Rates for the 30-year mortgage passed the 6% mark for the first time in 14 years last week as worse-than-anticipated inflation indicators hit the market, Freddie Mac said.
The average rate for a 30-year fixed-rate mortgage increased to 6.02% for the week ending Sept. 15, according to Freddie Mac's Primary Mortgage Market Survey. This is an increase from the week before when it averaged 5.89% and is significantly higher than this time last year when it was 2.87%.
Other loan terms also increased this week. The 15-year mortgage rose to 5.21%, up from 5.16% the week before and up from 2.18% last year. The five-year Treasury-indexed hybrid adjustable-rate mortgage (ARM) also increased to 4.93%, up from 4.64% the week before and up from 2.43% last year.
"Mortgage rates continued to rise alongside hotter-than-expected inflation numbers this week, exceeding six percent for the first time since late 2008," Sam Khater, Freddie Mac's chief economist, said. "Although the increase in rates will continue to dampen demand and put downward pressure on home prices, inventory remains inadequate. This indicates that while home price declines will likely continue, they should not be large."
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Rates climb in reaction to high inflation
August's inflation figures showed that consumers are still dealing with high prices despite efforts by the Fed to drive inflation down.
The Consumer Price Index (CPI), a measure of inflation, increased 8.3% annually in August, according to the Bureau of Labor Statistics. This was down from 8.5% in July and a four-decade high of 9.1% in June.
"While the headline figure slowed from June's high, core inflation remains stubbornly elevated, putting pressure on the Federal Reserve to maintain an aggressive stance on monetary tightening," George Raitu, manager of economic research at Realtor.com, said.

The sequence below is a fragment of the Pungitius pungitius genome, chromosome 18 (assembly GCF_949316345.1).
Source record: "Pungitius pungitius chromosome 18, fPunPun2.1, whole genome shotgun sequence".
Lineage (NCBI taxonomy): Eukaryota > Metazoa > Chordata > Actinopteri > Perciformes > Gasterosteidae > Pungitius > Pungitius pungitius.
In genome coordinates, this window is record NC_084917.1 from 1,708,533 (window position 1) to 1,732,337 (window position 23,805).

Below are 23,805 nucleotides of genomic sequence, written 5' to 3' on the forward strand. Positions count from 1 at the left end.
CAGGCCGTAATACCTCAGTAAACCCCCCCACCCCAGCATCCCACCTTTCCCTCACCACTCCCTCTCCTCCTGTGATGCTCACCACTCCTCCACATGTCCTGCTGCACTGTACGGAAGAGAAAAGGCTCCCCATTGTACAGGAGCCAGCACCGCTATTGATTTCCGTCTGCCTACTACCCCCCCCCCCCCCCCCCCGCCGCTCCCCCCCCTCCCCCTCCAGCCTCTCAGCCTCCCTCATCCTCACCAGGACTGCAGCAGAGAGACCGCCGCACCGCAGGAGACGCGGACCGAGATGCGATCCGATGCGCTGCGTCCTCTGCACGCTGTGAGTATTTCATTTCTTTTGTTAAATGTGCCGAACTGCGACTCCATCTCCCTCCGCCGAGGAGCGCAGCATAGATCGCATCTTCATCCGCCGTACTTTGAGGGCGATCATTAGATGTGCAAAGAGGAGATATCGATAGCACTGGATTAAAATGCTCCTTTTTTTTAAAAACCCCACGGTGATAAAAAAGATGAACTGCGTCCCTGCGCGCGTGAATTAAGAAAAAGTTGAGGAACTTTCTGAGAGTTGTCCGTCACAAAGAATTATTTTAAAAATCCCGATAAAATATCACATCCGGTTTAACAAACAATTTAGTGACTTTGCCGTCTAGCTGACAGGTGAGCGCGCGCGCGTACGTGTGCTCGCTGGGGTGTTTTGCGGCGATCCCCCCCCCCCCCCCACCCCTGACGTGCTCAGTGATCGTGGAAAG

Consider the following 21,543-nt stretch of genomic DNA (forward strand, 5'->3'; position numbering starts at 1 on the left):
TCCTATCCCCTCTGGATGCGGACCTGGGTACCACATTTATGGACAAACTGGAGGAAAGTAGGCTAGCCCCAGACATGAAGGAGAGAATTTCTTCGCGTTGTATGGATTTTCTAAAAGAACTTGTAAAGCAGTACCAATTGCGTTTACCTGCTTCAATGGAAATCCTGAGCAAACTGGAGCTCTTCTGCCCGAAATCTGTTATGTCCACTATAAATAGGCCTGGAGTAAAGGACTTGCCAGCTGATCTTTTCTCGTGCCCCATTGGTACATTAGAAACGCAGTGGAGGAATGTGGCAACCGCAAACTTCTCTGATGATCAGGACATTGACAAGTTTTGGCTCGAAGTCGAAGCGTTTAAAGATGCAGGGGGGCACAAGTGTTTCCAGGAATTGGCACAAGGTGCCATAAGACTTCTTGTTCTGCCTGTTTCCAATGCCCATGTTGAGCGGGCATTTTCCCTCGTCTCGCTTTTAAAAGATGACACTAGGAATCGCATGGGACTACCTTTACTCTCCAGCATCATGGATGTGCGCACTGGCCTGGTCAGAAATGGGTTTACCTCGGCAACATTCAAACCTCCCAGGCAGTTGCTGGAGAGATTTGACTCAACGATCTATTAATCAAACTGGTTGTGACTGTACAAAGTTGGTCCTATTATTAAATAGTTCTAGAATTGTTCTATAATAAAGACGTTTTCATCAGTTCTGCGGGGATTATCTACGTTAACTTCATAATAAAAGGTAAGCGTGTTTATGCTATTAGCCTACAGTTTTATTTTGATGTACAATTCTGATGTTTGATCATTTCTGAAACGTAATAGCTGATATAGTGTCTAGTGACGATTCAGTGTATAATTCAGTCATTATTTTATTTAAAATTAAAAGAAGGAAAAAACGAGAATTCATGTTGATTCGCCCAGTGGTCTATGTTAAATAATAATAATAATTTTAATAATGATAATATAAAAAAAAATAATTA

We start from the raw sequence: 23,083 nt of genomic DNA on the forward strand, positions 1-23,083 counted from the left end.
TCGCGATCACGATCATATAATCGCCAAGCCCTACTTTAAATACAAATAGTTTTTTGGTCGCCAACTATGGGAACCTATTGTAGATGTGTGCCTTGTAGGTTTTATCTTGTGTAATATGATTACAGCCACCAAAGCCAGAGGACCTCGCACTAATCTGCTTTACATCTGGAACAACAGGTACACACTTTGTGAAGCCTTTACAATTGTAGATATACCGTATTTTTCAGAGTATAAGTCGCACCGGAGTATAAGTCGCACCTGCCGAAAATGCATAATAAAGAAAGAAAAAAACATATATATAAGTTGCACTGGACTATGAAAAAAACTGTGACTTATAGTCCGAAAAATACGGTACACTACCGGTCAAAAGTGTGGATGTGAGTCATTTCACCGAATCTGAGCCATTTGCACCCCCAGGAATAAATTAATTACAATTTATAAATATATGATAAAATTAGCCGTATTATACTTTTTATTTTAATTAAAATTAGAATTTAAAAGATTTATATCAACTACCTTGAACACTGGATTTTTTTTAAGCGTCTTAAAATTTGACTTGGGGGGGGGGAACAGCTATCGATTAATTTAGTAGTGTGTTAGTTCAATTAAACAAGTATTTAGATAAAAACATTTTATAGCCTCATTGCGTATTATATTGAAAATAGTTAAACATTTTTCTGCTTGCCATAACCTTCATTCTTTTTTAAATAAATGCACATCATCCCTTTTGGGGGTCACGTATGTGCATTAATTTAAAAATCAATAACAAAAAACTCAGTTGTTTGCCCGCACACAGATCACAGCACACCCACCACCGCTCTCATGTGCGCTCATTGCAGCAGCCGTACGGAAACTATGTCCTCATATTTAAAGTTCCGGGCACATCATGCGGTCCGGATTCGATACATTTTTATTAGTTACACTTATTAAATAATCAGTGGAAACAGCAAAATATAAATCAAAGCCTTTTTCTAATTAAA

The Federal Reserve has been raising interest rates to curb high inflation. It approved back-to-back 75 basis point interest rate hikes in June and July. The expectation is that it will raise rates again during its September meeting by as much as 75 basis points or even 100 basis points, Raitu said.
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Sellers cut home prices to draw in buyers
The higher borrowing rates mean that someone buying a median-priced home would currently face a monthly payment of $2,100, a 66% jump from last year, according to Realtor.com.
"With real median household incomes remaining relatively unchanged, many first-time homebuyers are finding the door to homeownership is closed for this season," Raitu said. "With borrowing costs expected to continue rising in the next few months, it is becoming increasingly clear that home prices need to decline to bring balance back to housing markets."
Raitu said that many sellers have responded to this shift in market conditions by cutting their asking prices. Experts are anticipating a cool down in home prices, kickstarting a market that is more balanced towards buyers.
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